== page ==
Curcumin Was NOT Effective For Post-operative Crohn’s Disease, Goldman Sachs Take on Masks

NBC/NY Link: Goldman Sachs Says National Mask Mandate Could Slash Infections, Save Economy From 5% Hit

Briefly noted: G Bommelear et al. Clin Gastroenterol Hepatol; 2020; 18: 1553-60. Oral Curcumin No More Effective Than Placebo in Preventing Recurrence of Crohn’s Disease After Surgery in a Randomized Controlled Trial


  • Double-blind randomized controlled trial at 8 referral centers in France, from October 2014 through January 2018, with 62 consecutive patients with CD undergoing bowel resection.
  • Patients received azathioprine (2.5 mg/kg) and were randomly assigned to groups given oral curcumin (3 g/day; n = 31) or an identical placebo (n = 31) for 6 months, and were then evaluated by colonoscopy.
  • The primary endpoint: postoperative recurrence of CD in each group (Rutgeerts’ index score ≥i2) at month 6

Key findings:

  • Postoperative recurrence at 6 months: (Rutgeerts’ index score ≥i2): 58% receiving curcumin vs 68% receiving placebo (P = .60).
  • Severe recurrence: 55% receiving Curcumin 55%vs 26% receiving placebo –had a severe recurrence of CD (Rutgeerts’ index score ≥i3) (P = .034).
  • Clinical recurrence of CD (CD activity index score >150) at 6 months: 30% with curcumin compared with 45%  receiving placebo (P = .80)

My take: Curcumin was ineffective in preventing recurrent post-operative Crohn’s disease

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Nutrition Week (Day 7) Connecting Epidemiology and Diet in Inflammatory Bowel Disease

A supplement in Gastroenterology (2017; 152: 309-462) provides a great update on a lot of topics.  These include pathophysiology articles (eg. role of Paneth cell, role of microbiome), treatment/development of fibrosis, management advances in endoscopy and biomarkers, newest treatments and emerging treatments, complementary medicine approaches, pain/psychology issues, medications in pregnancy, and detecting dysplasia.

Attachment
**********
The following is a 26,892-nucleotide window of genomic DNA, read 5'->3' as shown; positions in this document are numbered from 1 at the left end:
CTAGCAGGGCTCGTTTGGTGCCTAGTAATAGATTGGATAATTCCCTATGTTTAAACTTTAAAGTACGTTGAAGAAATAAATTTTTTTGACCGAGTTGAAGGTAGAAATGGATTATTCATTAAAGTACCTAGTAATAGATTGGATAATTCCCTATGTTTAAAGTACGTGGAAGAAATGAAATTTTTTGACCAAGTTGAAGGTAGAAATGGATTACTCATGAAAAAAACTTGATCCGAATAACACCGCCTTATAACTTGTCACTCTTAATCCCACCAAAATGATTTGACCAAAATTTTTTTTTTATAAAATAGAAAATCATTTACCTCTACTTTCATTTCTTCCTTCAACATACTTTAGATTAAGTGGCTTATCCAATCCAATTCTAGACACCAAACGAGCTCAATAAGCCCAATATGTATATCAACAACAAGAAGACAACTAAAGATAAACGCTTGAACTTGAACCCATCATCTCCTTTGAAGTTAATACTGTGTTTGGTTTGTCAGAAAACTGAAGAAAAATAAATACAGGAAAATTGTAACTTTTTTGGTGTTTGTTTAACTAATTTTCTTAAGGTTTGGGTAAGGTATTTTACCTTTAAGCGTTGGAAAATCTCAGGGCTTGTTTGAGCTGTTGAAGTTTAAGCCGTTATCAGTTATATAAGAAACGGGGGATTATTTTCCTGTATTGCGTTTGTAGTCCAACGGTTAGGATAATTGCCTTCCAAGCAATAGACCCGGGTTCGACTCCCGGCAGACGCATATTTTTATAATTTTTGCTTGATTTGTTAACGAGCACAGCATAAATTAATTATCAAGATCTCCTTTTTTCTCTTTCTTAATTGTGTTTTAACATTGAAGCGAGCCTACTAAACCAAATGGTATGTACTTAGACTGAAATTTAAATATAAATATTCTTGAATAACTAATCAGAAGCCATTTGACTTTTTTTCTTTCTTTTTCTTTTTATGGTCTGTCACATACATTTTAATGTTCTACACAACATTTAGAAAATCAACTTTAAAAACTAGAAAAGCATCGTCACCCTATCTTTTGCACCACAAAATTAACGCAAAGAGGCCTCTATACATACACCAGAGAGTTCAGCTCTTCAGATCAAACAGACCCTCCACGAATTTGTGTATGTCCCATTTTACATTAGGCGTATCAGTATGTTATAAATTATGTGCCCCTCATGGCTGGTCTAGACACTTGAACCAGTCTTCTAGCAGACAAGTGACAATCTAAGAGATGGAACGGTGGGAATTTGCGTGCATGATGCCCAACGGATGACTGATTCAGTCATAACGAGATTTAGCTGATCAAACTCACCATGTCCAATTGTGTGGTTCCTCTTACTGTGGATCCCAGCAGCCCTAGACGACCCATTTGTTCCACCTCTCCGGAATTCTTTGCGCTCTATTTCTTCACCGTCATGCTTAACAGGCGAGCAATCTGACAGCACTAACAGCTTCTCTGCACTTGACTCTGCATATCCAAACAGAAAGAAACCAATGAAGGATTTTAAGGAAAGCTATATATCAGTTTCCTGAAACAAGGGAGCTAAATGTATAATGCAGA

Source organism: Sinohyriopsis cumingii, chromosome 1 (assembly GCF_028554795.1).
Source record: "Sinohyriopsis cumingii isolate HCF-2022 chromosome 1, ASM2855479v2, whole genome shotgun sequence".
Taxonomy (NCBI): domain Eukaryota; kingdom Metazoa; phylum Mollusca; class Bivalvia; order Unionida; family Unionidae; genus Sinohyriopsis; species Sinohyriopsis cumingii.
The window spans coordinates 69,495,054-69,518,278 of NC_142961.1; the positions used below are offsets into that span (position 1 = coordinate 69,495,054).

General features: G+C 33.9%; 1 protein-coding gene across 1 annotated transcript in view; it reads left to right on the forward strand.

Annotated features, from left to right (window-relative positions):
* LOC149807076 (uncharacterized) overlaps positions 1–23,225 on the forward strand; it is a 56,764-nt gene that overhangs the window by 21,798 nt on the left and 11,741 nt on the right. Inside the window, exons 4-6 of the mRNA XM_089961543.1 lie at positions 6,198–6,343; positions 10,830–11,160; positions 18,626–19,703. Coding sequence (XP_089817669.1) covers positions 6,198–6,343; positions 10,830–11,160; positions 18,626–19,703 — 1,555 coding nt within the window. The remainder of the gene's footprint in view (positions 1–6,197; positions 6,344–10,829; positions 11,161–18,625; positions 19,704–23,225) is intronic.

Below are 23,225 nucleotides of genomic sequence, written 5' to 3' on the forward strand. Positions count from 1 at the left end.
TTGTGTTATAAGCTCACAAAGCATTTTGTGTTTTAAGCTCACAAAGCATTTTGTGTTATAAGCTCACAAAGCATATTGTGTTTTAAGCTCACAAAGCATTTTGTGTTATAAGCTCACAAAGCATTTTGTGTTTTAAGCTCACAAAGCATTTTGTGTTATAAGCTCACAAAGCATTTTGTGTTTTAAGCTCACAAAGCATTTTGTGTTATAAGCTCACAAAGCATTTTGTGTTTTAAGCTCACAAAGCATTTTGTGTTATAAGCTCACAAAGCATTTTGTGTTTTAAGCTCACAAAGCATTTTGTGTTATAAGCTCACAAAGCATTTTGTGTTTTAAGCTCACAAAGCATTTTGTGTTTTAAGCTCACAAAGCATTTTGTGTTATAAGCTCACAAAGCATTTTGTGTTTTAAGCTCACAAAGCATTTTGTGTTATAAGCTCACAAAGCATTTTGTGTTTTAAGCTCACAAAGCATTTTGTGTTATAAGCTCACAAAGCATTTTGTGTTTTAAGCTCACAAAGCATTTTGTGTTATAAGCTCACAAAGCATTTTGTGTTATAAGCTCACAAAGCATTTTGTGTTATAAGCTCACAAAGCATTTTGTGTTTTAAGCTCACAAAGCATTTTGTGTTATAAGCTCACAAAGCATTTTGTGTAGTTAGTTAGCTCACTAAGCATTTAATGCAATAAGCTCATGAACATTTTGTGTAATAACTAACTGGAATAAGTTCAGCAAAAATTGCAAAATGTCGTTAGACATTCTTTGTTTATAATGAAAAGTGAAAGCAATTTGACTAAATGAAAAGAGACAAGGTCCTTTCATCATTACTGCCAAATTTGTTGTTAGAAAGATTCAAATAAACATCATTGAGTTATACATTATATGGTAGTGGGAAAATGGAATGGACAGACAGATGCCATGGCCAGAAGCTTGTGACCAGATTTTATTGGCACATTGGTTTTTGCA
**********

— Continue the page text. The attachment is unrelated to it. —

For me, the update on epidemiology and its relationship to diet (pgs 313-321) as well as the review on diet as a trigger or therapy for inflammatory bowel disease (398-414) were most interesting.  Though, I will keep the update on complementary and alternative medicines article at my desk in case questions come about this topic

GG Kaplan, SC Ng. “Understanding and Preventing the Global Increase of Inflammatory Bowel Disease”  Gastroenterology 2017; 152: 313-321


1st case of ulcerative colitis was reported in 1859.  !st cases of Crohn’s disease reported in 1932 (BB Crohn et al. JAMA 1932; 99: 1323-29).

Olmstead County, Minnesota –cases per 100,000:

  • 1965: 28
  • 1980: 90.5
  • 1991: 132.7
  • 2001: 213.9
  • 2011: 246.7

While rates of IBD have “shown signs of stabilization…pediatric-onset IBD continues to increase steadily in incidence.”

IBD Around the World –cases per 100,000:

  • 2005 Japan: 76
  • 2005 S Korea: 42
  • 2013 India: 9.3
  • 2013 China: 3.3.  The greatest incidence is noted in areas of increased urbanization and economic advancement.
  • 2005: Brazil: 9.7

Environmental factors/associations:

  • Cigarette smoking –increases risk of Crohn’s disease in Western countries, and has protective effect against Ulcerative colitis
  • Antibiotic use –increases risk of IBD in Western countries, but may be protective in developing countries.  “Antibiotic-induced dysbiosis may not develop as easily in developing countries, owing to ubiquitous exposure to a diverse range of microbiota that rapidly repopulate the intestinal tract.”
  • Breastfeeding –protects against developing IBD
  • Vitamin D –low levels increase risk of IBD in Caucasians.
  • Fiber –a “diet high in fiber protects against Crohn’s disease.”


JD Lewis, MT Abreu.”Diet as a Trigger or Therapy for Inflammatory Bowel Disease”  Gastroenterology 2017; 152: 398-414.

“The most common question asked by patient is …’Doctor, what should I eat?'”

Key points:

  • Data from studies of immigrants to higher-IBD prevalence countries show an increasing incidence of IBD, leading to the hypothesis that environmental factors such as diet affect risk of IBD.